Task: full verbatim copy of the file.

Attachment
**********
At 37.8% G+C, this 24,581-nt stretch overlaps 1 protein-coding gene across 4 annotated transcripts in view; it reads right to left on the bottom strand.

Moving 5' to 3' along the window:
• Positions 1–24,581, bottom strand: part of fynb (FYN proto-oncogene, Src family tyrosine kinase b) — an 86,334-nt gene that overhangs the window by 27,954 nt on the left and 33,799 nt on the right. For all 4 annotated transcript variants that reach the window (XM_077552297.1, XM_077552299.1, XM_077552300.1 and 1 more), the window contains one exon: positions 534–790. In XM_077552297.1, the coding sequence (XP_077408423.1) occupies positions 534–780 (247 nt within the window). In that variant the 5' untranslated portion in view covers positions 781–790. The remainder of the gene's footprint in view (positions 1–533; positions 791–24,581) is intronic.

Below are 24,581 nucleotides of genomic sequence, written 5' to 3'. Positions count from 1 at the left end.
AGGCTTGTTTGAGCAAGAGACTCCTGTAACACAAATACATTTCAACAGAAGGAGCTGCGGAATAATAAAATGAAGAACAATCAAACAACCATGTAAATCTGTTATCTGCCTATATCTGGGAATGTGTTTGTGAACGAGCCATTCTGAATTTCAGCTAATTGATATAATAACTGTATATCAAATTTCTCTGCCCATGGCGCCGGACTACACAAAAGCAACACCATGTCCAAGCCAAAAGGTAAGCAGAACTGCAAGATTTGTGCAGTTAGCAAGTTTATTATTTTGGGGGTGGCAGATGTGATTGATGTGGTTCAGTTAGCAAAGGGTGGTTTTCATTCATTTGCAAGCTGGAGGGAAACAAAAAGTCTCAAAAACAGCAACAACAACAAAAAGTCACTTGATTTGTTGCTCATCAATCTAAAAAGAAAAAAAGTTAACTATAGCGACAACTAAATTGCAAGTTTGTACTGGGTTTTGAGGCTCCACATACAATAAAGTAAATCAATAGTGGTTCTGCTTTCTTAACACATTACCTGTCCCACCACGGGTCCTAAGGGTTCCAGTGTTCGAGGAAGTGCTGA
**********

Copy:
At 37.8% G+C, this 24,581-nt stretch overlaps 1 protein-coding gene across 4 annotated transcripts in view; it reads right to left on the bottom strand.

Moving 5' to 3' along the window:
• Positions 1–24,581, bottom strand: part of fynb (FYN proto-oncogene, Src family tyrosine kinase b) — an 86,334-nt gene that overhangs the window by 27,954 nt on the left and 33,799 nt on the right. For all 4 annotated transcript variants that reach the window (XM_077552297.1, XM_077552299.1, XM_077552300.1 and 1 more), the window contains one exon: positions 534–790. In XM_077552297.1, the coding sequence (XP_077408423.1) occupies positions 534–780 (247 nt within the window). In that variant the 5' untranslated portion in view covers positions 781–790. The remainder of the gene's footprint in view (positions 1–533; positions 791–24,581) is intronic.

Below are 24,581 nucleotides of genomic sequence, written 5' to 3'. Positions count from 1 at the left end.
AGGCTTGTTTGAGCAAGAGACTCCTGTAACACAAATACATTTCAACAGAAGGAGCTGCGGAATAATAAAATGAAGAACAATCAAACAACCATGTAAATCTGTTATCTGCCTATATCTGGGAATGTGTTTGTGAACGAGCCATTCTGAATTTCAGCTAATTGATATAATAACTGTATATCAAATTTCTCTGCCCATGGCGCCGGACTACACAAAAGCAACACCATGTCCAAGCCAAAAGGTAAGCAGAACTGCAAGATTTGTGCAGTTAGCAAGTTTATTATTTTGGGGGTGGCAGATGTGATTGATGTGGTTCAGTTAGCAAAGGGTGGTTTTCATTCATTTGCAAGCTGGAGGGAAACAAAAAGTCTCAAAAACAGCAACAACAACAAAAAGTCACTTGATTTGTTGCTCATCAATCTAAAAAGAAAAAAAGTTAACTATAGCGACAACTAAATTGCAAGTTTGTACTGGGTTTTGAGGCTCCACATACAATAAAGTAAATCAATAGTGGTTCTGCTTTCTTAACACATTACCTGTCCCACCACGGGTCCTAAGGGTTCCAGTGTTCGAGGAAGTGCTGA